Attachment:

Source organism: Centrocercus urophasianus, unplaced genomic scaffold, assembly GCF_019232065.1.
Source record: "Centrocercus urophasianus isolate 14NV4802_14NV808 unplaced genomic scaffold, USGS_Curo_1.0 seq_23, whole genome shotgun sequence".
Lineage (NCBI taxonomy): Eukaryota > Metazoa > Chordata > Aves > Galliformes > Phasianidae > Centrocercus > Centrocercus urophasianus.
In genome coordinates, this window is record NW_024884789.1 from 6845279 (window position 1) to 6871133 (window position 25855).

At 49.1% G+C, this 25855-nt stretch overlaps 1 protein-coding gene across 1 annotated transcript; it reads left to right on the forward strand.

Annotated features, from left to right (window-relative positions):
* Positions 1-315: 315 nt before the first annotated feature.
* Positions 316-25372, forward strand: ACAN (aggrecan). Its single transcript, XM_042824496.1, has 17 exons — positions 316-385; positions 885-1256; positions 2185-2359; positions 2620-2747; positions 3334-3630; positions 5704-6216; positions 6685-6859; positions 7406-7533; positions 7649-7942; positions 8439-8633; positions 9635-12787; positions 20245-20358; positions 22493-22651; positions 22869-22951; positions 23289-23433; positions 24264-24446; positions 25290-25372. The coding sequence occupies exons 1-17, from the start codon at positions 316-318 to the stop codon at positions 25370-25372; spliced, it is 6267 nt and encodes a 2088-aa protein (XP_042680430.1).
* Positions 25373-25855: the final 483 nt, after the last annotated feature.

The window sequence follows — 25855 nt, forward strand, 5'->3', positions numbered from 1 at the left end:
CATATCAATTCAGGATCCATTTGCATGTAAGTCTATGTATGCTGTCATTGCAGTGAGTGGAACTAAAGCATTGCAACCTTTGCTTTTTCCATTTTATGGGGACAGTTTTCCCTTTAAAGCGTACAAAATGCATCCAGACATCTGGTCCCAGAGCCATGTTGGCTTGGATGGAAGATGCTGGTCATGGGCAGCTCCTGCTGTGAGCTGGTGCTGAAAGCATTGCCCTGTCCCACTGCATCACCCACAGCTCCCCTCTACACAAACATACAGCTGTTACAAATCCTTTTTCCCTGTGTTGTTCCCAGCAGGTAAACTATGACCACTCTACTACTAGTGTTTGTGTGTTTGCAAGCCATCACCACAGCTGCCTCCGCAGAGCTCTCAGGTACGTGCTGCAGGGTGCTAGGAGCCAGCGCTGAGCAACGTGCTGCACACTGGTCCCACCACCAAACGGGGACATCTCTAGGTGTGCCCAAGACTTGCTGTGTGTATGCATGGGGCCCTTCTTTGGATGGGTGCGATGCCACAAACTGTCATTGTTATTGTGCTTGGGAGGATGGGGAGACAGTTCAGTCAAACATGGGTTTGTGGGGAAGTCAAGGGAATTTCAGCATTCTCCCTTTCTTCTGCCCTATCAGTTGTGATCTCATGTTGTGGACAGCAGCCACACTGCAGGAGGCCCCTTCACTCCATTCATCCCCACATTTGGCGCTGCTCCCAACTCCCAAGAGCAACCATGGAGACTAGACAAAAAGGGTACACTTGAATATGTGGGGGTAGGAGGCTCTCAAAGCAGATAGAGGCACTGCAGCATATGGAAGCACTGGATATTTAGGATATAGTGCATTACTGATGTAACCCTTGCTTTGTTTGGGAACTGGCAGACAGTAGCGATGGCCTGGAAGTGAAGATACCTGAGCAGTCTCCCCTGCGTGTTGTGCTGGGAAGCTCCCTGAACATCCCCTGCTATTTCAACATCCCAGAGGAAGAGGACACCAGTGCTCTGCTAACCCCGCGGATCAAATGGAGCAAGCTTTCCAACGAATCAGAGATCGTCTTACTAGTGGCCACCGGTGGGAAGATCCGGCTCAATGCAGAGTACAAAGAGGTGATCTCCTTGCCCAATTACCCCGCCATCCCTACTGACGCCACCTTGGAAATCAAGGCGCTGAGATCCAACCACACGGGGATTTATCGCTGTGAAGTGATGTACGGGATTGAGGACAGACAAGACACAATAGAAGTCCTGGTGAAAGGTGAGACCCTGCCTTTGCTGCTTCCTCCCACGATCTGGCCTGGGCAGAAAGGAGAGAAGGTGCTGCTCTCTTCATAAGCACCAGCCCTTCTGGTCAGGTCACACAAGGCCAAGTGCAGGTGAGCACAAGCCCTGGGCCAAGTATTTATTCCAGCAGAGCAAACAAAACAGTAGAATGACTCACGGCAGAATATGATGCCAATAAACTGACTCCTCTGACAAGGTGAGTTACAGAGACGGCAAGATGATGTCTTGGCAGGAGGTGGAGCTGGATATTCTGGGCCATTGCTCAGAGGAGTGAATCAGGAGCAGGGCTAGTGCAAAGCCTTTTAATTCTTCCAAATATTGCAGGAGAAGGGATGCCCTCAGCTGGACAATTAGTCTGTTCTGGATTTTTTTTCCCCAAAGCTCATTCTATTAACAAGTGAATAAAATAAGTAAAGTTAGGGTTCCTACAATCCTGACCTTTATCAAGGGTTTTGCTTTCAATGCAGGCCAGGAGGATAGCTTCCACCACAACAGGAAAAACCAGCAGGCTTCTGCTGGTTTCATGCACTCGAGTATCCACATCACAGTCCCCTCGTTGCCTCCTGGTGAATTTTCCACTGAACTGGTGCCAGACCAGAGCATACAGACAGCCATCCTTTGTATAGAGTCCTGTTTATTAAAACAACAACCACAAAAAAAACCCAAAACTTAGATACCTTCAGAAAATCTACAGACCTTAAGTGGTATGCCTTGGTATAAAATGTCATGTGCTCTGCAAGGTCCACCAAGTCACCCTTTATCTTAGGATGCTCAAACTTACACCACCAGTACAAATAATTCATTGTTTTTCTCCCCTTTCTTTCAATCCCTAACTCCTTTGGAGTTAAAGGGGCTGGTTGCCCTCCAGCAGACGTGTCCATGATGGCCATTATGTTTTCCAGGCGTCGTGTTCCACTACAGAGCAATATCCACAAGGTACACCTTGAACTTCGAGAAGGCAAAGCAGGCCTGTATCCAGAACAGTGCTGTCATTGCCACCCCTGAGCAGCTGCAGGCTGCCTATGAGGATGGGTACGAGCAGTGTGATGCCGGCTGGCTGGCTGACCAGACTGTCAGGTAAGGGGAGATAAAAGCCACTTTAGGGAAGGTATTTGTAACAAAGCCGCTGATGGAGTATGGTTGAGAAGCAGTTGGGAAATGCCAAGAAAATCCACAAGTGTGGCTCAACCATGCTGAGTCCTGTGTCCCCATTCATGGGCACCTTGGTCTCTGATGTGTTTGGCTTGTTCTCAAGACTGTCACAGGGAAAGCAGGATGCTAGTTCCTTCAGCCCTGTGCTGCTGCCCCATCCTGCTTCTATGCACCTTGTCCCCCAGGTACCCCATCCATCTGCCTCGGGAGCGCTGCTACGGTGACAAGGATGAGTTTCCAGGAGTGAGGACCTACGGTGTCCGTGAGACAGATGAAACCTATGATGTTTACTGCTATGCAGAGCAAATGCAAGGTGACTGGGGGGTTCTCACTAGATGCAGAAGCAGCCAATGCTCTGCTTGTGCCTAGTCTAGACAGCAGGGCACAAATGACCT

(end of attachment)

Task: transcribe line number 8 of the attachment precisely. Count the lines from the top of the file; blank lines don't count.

* Positions 316-25372, forward strand: ACAN (aggrecan). Its single transcript, XM_042824496.1, has 17 exons — positions 316-385; positions 885-1256; positions 2185-2359; positions 2620-2747; positions 3334-3630; positions 5704-6216; positions 6685-6859; positions 7406-7533; positions 7649-7942; positions 8439-8633; positions 9635-12787; positions 20245-20358; positions 22493-22651; positions 22869-22951; positions 23289-23433; positions 24264-24446; positions 25290-25372. The coding sequence occupies exons 1-17, from the start codon at positions 316-318 to the stop codon at positions 25370-25372; spliced, it is 6267 nt and encodes a 2088-aa protein (XP_042680430.1).